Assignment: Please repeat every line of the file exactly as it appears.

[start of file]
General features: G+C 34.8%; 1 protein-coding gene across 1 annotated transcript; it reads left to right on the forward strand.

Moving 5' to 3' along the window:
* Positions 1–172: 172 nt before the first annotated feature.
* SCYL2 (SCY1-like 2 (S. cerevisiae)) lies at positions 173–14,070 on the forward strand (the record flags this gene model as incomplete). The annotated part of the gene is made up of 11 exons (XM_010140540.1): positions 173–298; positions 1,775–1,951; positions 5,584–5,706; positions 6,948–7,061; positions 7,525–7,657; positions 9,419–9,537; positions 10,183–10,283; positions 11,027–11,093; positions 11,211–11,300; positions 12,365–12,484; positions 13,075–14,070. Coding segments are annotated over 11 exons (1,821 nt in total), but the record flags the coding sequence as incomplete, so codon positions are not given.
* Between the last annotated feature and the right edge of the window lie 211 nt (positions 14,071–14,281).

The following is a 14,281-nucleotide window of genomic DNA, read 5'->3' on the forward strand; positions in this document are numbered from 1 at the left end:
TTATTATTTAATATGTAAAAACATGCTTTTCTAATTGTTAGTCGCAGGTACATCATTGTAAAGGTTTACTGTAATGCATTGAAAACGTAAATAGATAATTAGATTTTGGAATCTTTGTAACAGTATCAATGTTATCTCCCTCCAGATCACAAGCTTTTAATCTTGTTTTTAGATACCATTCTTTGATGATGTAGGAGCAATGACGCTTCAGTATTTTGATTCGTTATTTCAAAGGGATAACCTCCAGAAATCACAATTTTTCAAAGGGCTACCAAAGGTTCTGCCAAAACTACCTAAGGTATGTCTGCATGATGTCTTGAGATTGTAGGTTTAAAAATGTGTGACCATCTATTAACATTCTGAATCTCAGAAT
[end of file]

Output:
General features: G+C 34.8%; 1 protein-coding gene across 1 annotated transcript; it reads left to right on the forward strand.

Moving 5' to 3' along the window:
* Positions 1–172: 172 nt before the first annotated feature.
* SCYL2 (SCY1-like 2 (S. cerevisiae)) lies at positions 173–14,070 on the forward strand (the record flags this gene model as incomplete). The annotated part of the gene is made up of 11 exons (XM_010140540.1): positions 173–298; positions 1,775–1,951; positions 5,584–5,706; positions 6,948–7,061; positions 7,525–7,657; positions 9,419–9,537; positions 10,183–10,283; positions 11,027–11,093; positions 11,211–11,300; positions 12,365–12,484; positions 13,075–14,070. Coding segments are annotated over 11 exons (1,821 nt in total), but the record flags the coding sequence as incomplete, so codon positions are not given.
* Between the last annotated feature and the right edge of the window lie 211 nt (positions 14,071–14,281).

The following is a 14,281-nucleotide window of genomic DNA, read 5'->3' on the forward strand; positions in this document are numbered from 1 at the left end:
TTATTATTTAATATGTAAAAACATGCTTTTCTAATTGTTAGTCGCAGGTACATCATTGTAAAGGTTTACTGTAATGCATTGAAAACGTAAATAGATAATTAGATTTTGGAATCTTTGTAACAGTATCAATGTTATCTCCCTCCAGATCACAAGCTTTTAATCTTGTTTTTAGATACCATTCTTTGATGATGTAGGAGCAATGACGCTTCAGTATTTTGATTCGTTATTTCAAAGGGATAACCTCCAGAAATCACAATTTTTCAAAGGGCTACCAAAGGTTCTGCCAAAACTACCTAAGGTATGTCTGCATGATGTCTTGAGATTGTAGGTTTAAAAATGTGTGACCATCTATTAACATTCTGAATCTCAGAAT